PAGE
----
A committee investigating TV's first uncensored network examines a typical day's programming, which includes shows, commercials, news programs, you name it. What they discover will surely ...
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Sweeney, a divorced man, is willing to do anything, even kidnapping, to win back his wife. He stands a fair chance as the ex-mates continue to sleep together, despite the fact that she's ... See full summary »
A college professor (George Segal) and an English divorcee (Glenda Jackson) meet and marry while on a vacation in France. When the bride returns home she finds life less than rosey as the ... See full summary »
The Masters of Menace are actually a motorcycle gang. When one of their own dies while performing a dangerous bike stunt, they decide to cross the country to go bury him. With the coffin in... See full summary »
The sequel to Summer of '42 (1971) reunites Hermie, Oscy and Benjie as they graduate from high school. Benjie departs shortly to war while Hermie and Oscy go on to college and experience ... See full summary »
In a story told in narrative flashbacks, a young TV consultant is hired by the President of a bankrupt USA to organize a telethon in order to prevent the country from being repossessed by wealthy Native Americans.
A timid bank teller anticipates a bank robbery and steals the money himself before the crook arrives. When the sadistic crook realizes he's been fooled, he tracks down the teller and engages him in a cat-and-mouse chase for the cash.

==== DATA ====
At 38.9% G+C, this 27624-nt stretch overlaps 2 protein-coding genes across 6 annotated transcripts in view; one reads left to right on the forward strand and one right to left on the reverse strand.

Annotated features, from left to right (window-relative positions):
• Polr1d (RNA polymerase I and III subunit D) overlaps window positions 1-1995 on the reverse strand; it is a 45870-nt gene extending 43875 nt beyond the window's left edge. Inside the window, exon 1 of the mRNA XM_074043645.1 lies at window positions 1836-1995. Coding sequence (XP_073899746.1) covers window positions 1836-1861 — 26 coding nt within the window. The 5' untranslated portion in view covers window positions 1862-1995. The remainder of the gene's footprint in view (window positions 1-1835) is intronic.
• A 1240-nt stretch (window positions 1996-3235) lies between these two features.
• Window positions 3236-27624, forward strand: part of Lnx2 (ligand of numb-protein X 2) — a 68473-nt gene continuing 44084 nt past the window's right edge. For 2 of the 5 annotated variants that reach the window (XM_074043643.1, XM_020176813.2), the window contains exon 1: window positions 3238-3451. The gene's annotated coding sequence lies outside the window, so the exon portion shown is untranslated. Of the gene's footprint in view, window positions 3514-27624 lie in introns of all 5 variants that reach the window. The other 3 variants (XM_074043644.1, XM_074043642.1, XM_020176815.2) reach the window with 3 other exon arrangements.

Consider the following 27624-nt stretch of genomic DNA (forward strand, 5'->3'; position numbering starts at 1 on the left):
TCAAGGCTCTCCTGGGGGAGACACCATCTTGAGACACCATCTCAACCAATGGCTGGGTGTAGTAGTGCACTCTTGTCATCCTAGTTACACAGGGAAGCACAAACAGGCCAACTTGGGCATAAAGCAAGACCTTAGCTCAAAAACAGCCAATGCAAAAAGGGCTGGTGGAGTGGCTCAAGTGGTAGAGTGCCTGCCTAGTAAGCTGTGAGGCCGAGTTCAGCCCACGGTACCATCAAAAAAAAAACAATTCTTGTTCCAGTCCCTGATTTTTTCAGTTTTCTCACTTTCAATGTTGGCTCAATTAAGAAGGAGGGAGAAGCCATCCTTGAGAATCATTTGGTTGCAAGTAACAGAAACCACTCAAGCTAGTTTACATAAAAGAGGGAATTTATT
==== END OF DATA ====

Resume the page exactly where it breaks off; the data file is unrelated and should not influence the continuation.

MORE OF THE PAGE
A committee investigating TV's first uncensored network examines a typical day's programming, which includes shows, commercials, news programs, you name it. What they discover will surely crack you up! This outrageous and irreverent spoof of television launched the careers of some of the greatest comedians of all time. Written by
In the early 1970's, an American margarine company convinced a fancy French restaurant to prepare two identical dishes, one made with their margarine and the other made with real butter, and offer both dishes to their customers for comparison. Cameras recorded the customers sampling the dishes and saying, "No difference"; these were shown in American commercials for the margarine. This is the inspiration for the blindfolded French chef who appears repeatedly in the film, saying "NO DEE-FRAWNCE!" in a thick and phony French accent. See more »
At the end of the APCD segment, the actress says "breath" but the screen text says "death". See more »
Well, don't worry about your breath or your armpits, Al. It's your personality that stinks.
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This one is definitely a product of the 1970's with it's post- Watergate and Viet Nam cynicism. Perhaps it's a bit dated, but does a great job capturing the smarmy quality of TV commercials of the era, especially because it uses some of the best voice over talent of the time (Ernie Anderson, Danny Dark, etc.). Look for pre-fame bit parts by John Candy, Chevy Chase, Ron Silver, and director Betty Thomas.
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